I read a brief article this week about scientists who are tracking the ways words are evolving and, with increasing speed, becoming obsolete as our “social, political, and technological” needs amend our language. You can read it here: http://www.sciencenews.org/view/generic/id/338884/title/Modern_era_brings_death_to_words
These scientists used a tool created by Google, called the “N-gram Project,” which accesses word histories derived from 4% of the books published (since 1800) in seven different languages. If you use this link, you can type in any two words, choose any years between 1800 and 2008, select a language, and compare how frequencies of the words’ use have evolved over this time, given the stated parameters. ([Go to])
I love words; in fact, I wrote a book about language, using words as the characters (http://lionap.com/word.html.), so I was eager to read the article and check out the N-gram link.
Of course, such studies and tools always create as many questions as they answer. I noticed, for instance, that the article didn’t mention if the scientists had a stated interest in how our other needs, like those related to our emotional, spiritual, religious or philosophical well-being, have affected the evolution of language. And I wondered about the genres of the 4% of books scanned for the study. The article didn’t clarify whether the texts used represented the entire Dewey spectrum or not. Still, it was fun to visit the N-gram page, type in two words, play with the other factors, and see what happened.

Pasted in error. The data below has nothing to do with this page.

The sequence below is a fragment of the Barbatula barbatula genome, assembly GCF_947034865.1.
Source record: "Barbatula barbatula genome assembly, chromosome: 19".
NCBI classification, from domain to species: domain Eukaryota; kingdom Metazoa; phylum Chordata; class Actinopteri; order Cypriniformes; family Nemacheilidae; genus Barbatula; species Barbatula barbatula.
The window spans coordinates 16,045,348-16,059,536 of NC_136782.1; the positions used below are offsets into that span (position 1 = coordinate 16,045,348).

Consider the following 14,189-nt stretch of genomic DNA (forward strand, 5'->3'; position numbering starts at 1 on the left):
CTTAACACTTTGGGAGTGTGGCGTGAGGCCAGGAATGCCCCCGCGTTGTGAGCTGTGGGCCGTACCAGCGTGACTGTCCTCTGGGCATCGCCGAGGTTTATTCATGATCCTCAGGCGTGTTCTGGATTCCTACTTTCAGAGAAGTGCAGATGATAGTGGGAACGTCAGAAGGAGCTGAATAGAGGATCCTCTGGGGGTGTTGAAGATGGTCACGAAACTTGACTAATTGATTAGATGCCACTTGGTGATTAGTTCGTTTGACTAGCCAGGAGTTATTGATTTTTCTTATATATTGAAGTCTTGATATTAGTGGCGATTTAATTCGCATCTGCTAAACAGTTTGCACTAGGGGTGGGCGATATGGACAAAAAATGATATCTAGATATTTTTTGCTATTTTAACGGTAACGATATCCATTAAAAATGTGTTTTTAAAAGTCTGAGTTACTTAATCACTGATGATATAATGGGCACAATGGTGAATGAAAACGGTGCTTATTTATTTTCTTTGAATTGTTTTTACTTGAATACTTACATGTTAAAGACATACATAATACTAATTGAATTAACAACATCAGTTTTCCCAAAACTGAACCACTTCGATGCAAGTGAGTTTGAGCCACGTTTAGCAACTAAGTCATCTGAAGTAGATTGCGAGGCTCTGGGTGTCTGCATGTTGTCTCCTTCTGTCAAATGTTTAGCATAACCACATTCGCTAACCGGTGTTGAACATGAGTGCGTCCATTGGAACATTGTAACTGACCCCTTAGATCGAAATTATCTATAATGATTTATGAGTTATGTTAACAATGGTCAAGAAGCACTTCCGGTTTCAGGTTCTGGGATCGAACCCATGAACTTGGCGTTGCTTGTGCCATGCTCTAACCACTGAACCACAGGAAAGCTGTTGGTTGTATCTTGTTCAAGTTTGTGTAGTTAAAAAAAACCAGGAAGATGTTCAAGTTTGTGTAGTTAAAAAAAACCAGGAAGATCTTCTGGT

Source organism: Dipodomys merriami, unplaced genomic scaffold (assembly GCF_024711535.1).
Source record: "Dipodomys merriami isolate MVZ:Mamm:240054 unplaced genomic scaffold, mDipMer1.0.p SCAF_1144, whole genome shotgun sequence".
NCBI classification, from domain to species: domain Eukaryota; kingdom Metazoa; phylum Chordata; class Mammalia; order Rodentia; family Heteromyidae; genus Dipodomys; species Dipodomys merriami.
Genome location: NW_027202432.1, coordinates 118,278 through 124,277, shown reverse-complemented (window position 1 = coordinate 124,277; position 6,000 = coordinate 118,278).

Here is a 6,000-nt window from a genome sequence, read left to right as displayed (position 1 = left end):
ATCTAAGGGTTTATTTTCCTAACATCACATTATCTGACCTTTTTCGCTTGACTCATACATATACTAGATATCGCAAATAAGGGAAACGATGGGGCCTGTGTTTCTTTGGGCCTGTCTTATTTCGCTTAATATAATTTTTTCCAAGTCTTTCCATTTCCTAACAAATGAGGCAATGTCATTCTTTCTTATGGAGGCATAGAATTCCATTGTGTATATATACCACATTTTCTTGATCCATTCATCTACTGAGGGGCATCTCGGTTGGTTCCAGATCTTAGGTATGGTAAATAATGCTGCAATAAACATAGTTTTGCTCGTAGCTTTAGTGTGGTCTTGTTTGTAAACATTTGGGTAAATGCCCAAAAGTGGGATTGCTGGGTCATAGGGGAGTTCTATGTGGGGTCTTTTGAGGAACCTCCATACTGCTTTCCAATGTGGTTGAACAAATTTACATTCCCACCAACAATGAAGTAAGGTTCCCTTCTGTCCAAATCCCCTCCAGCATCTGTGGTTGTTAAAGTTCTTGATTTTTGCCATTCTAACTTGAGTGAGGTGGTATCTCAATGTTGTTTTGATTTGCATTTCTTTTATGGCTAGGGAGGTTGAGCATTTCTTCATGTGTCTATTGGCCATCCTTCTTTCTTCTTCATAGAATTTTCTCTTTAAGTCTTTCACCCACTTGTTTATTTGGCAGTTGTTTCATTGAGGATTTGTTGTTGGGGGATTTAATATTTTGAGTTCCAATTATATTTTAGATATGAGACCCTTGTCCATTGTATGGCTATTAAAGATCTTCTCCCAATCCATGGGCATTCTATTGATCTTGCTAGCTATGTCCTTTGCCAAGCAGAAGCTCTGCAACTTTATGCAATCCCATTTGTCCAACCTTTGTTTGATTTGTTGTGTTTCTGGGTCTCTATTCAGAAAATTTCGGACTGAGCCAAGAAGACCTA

But I can’t say I worry too much when studies discuss the “death of language;” to paraphrase Mark Twain, I find these reports greatly exaggerated. As a lifelong logophile, I know language is alive and continuously evolving. When I fear that a people who communicate through texting linguistic amputations will annihilate our language faster than it can endure or renew itself, I look at the number of well-written blogs available, or publishers’ booklists (including e-books), or the Facebook posts that reflect eloquent, witty, and thoughtful use of language.
More than I fear civilization’s language devolution, I worry about my own. I find my own menopausal brain fog increasingly leading me to the middle of sentences with no traditional (i.e., “verbal”) way of finding my way out. Rather than moving with ease to the next word, I find myself completely and instantly halted, as though the language train has arrived at the edge of a great and bottomless void that wasn’t on the track moments before. I back up and try again, often resorting to synonyms, or charades, or other clues to guide my listeners through what I’d supposed to be a droll, or at least interesting, informational nugget.
What a thrill it can be these days when I complete a thought and then share it, fully, in under a few minutes. Or hours.
Often, my companions suffer from similar language retention challenges. Someone mentions a movie or television program she’s seen recently. We all nod in recognition, excitedly, and then the fun begins. Fools rush in.
Guest: “I watched the Sondheim Birthday Celebration on PBS again last night.”